There are, as we mentioned recently, a lot of Ubuntu remixes out there. Some are official, some unofficial; some track every release, and some only the Long Term Support (LTS) versions. This means that every time a new Ubuntu LTS release appears, a host of other distros follow close behind. System76 is a little different from other distro remixes, though.
System76’s primary business is selling laptops, desktops, and servers specifically built to run Linux. We covered a little of the company’s history when we looked at Pop!_OS 21.10 last year. Back in 2017, it decided to do its own custom version of Ubuntu – and in a move that’s won it both publicity and popularity, it makes the remix available to everyone, not just its customers.
Pop!_OS 22.04 sports automatically tiling windows, a new software store, and more
Pop is one of the more radical remixes out there: it changes many aspects of the upstream OS, with a different installation program, desktop, accessories, even a different bootloader. They’re not all in-house – the installation program was co-developed with Elementary OS, on UEFI machines it uses systemd-boot to load the OS rather than GRUB, and its COSMIC desktop is based on GNOME with various custom extensions to change the look and feel.
We’ve covered the OS and its desktop before, as well as the company’s plan to build a totally new desktop in Rust. That’s not here yet so in version 22.04 the desktop remains GNOME. This time, it’s a customized GNOME 42. The changes are wide-ranging and quite impressive. It has automatic window tiling, which is off by default but worth a try because it works surprisingly well, especially on bigger screens. This version claims improved support for Hi-DPI displays and multiple monitors.
The COSMIC desktop has its own dock, based on the same Dash-to-Dock extension as Ubuntu’s Dock but with different customization. The dock can be at the bottom, left or right, and can span the width of the screen like a panel or float – whichever you prefer. Pop also has a vertically oriented workspace switcher, as GNOME did before version 40, which we feel makes better use of widescreen displays.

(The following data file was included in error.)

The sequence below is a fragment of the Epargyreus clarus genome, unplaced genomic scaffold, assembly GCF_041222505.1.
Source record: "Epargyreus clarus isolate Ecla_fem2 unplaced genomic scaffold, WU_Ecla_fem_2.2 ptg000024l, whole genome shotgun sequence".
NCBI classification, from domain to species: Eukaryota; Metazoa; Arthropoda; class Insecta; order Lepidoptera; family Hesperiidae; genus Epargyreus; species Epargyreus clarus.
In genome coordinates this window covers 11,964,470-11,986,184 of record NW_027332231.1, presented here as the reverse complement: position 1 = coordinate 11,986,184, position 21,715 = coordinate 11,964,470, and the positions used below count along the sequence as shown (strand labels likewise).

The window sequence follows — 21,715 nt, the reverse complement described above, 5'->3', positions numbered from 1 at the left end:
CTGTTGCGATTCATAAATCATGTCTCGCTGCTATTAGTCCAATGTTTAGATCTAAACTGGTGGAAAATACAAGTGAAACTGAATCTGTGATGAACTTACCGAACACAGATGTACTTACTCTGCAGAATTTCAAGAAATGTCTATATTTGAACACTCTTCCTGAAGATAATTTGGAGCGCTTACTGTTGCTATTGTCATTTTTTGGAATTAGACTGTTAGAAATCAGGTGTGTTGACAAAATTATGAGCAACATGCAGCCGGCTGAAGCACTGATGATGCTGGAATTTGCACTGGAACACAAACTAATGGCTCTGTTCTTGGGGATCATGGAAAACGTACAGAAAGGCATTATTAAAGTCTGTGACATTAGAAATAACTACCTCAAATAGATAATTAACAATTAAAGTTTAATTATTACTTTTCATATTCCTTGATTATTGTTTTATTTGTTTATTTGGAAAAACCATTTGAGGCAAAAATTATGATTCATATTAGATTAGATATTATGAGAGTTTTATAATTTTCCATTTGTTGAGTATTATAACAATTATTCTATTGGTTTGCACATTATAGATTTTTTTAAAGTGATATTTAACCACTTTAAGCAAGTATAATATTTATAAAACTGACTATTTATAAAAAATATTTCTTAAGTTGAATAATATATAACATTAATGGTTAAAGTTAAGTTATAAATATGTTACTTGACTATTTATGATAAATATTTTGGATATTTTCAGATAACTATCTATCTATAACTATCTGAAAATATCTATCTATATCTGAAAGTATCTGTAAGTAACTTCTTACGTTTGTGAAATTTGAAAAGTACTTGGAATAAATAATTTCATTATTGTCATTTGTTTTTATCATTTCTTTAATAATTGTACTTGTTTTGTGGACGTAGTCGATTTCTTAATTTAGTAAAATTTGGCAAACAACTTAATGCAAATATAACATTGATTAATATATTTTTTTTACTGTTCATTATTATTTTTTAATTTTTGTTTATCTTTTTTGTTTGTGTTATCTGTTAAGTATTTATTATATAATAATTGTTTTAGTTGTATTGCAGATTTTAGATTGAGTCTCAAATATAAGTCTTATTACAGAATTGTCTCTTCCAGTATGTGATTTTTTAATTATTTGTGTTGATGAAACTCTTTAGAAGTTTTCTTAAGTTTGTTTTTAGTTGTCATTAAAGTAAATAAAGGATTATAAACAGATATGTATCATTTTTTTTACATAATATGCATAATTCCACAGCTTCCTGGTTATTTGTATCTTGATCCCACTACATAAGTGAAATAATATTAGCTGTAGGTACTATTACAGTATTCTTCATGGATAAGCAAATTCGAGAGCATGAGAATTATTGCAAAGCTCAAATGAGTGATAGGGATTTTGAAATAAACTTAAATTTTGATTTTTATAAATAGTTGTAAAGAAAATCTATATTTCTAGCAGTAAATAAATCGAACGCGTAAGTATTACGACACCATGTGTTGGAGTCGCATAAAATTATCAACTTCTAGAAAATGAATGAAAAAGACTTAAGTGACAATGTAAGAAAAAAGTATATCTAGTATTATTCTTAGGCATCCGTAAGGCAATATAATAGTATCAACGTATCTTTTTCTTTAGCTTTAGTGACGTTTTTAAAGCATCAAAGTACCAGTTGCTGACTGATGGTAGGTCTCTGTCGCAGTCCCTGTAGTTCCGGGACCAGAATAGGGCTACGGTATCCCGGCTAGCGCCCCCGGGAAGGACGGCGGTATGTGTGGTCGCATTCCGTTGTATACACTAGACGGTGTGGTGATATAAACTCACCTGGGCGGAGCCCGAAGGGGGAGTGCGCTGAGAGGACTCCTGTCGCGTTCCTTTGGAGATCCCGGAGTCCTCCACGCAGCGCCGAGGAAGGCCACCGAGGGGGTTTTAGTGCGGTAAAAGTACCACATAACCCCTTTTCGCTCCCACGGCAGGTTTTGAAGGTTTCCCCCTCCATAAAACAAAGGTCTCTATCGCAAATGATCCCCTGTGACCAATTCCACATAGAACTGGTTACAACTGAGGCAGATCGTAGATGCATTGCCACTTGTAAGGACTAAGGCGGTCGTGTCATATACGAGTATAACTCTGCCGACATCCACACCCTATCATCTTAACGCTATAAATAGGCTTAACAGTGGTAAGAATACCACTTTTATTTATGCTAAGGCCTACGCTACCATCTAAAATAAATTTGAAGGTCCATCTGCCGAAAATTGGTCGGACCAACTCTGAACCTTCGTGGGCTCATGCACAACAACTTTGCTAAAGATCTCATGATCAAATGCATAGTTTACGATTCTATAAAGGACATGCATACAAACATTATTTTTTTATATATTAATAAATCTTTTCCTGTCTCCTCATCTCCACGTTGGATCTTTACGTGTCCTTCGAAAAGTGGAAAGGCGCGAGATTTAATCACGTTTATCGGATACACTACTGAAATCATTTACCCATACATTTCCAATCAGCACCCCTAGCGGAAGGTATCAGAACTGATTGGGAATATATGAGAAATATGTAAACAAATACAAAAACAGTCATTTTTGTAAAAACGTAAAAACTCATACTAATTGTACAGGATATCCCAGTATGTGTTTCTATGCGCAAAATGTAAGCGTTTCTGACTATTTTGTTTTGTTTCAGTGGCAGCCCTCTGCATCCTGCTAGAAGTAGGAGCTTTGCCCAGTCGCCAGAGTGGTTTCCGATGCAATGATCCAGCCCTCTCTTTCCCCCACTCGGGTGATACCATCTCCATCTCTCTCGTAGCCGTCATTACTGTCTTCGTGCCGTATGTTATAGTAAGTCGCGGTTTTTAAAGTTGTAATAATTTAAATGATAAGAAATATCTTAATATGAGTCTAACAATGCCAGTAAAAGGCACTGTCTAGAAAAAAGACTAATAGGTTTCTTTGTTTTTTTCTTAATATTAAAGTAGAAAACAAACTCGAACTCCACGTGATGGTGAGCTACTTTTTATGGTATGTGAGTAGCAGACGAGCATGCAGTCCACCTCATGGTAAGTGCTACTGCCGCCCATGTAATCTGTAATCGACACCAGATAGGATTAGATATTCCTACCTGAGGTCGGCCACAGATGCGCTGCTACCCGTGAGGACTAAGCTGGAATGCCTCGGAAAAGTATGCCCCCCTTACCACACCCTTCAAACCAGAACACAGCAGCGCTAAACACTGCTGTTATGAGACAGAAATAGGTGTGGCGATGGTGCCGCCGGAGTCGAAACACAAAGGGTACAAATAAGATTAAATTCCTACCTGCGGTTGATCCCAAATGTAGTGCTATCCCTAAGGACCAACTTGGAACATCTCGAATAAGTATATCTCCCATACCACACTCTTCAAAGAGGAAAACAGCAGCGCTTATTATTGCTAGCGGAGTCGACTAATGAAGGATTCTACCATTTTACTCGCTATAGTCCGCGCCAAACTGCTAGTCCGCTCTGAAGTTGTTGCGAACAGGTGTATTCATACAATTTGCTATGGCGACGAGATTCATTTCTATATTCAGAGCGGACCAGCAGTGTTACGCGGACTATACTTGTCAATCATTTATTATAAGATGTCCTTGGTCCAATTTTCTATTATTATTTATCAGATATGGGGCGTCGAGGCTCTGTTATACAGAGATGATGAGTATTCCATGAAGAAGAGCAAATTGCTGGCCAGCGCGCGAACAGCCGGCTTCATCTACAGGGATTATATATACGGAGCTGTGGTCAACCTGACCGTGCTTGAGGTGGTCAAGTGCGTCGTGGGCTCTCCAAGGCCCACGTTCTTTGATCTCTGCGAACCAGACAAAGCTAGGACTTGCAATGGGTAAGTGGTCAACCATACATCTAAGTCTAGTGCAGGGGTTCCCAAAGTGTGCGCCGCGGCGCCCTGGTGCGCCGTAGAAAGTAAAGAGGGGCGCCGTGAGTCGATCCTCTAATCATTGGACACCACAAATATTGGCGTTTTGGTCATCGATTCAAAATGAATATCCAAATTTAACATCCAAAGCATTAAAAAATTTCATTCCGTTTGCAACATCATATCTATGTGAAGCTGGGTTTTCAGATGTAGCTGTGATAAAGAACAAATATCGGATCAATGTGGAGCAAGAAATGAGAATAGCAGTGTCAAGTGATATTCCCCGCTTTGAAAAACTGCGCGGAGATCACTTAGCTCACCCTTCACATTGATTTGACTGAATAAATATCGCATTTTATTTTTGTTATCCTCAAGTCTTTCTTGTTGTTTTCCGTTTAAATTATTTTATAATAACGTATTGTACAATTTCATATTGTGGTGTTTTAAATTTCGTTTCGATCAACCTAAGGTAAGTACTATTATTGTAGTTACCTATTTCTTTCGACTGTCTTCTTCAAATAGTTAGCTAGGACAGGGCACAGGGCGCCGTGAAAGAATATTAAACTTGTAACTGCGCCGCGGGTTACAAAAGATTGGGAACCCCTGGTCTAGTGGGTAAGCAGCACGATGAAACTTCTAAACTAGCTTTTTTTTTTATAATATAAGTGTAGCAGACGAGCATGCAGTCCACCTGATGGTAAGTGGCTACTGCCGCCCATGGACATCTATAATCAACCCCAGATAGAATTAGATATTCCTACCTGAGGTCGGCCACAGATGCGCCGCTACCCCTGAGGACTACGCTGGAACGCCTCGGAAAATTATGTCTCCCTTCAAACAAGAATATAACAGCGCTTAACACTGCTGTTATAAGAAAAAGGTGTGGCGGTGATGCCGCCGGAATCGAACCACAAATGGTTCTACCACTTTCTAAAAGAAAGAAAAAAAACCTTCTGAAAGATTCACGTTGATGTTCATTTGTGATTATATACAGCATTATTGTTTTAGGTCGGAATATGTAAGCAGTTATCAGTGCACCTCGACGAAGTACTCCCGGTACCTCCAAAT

There are some welcome changes in this version. You can pick custom mount points for multiple partitions without formatting them – so Pop can readily use a pre-existing /home partition. This fixes an issue we had with the previous release. If you install on a BIOS-based machine, it uses the ordinary GRUB bootloader. However, the os-prober package isn’t installed by default, and even if you install it yourself, it doesn’t work and GRUB won’t detect other OSes. You need to manually enable it by adding the line GRUB_DISABLE_OS_PROBER=false to /etc/default/grub, then it works as you’d expect.
The installation program is noticeably quick, and by default it enables full-disk encryption, although that’s easily turned off if you prefer. A drawback is that Pop does not support Secure Boot. Most experienced Linux users probably turn that off, but it may be off-putting for a few.
Pop does not include Canonical’s Snap packaging format, instead bundling Flatpak. It also has a native installation of Firefox, so the browser can handle GNOME Shell extensions, unlike in Ubuntu. Pop includes its own software store, the Pop Shop, in place of Ubuntu’s Software Center, and there are extra apps in there, such as Google Chrome, Skype, Steam, the Franz messenger and others.
Pop has also customised the GNOME Settings app quite extensively, with options to control the various added and customised features, all in the same place, which is very welcome. New functionality in Settings includes a Support section which connects you directly to Pop’s online documentation, support chat channel on Mattermost, and can generate logs and config files to send to System76 tech support if you’re using their hardware.
Less visible but equally significant, Pop uses the Pipewire audio server in place of the more common PulseAudio. Pop comes with kernel 5.16, a newer version than upstream Ubuntu’s 5.15, and you can expect to get newer kernels as they become stable. Like any modern distro, the OS will automatically prompt you about outstanding updates – but just once a week, and that interval is configurable. The display server is X.org, and Wayland isn’t installed by default.
We were quite impressed with Pop!_OS 22.04. It installs fast, boots fast, and feels fast. The COSMIC desktop gives GNOME 42 a distinct boost: while vanilla GNOME can feel like it’s really aimed at users who live in one maximized window most of the time, COSMIC’s tiling windows felt like a power-user feature, and it’s easy to use, maximizing and minimizing and quickly getting to a convenient layout. If you want to dual-boot with other OSes, we found that using BIOS boot proved a lot less painful than UEFI boot was in the previous version.
Lots of distros adjust and tweak GNOME. Both Linux Mint’s Cinnamon desktop and Zorin OS mold GNOME into something more Windows-like. Ubuntu adds a dock and some theming to lend GNOME a faint resemblance to the older Unity environment. COSMIC’s changes are bolder, add useful new functionality, and we like the result: it feels fast, modern, and powerful. ®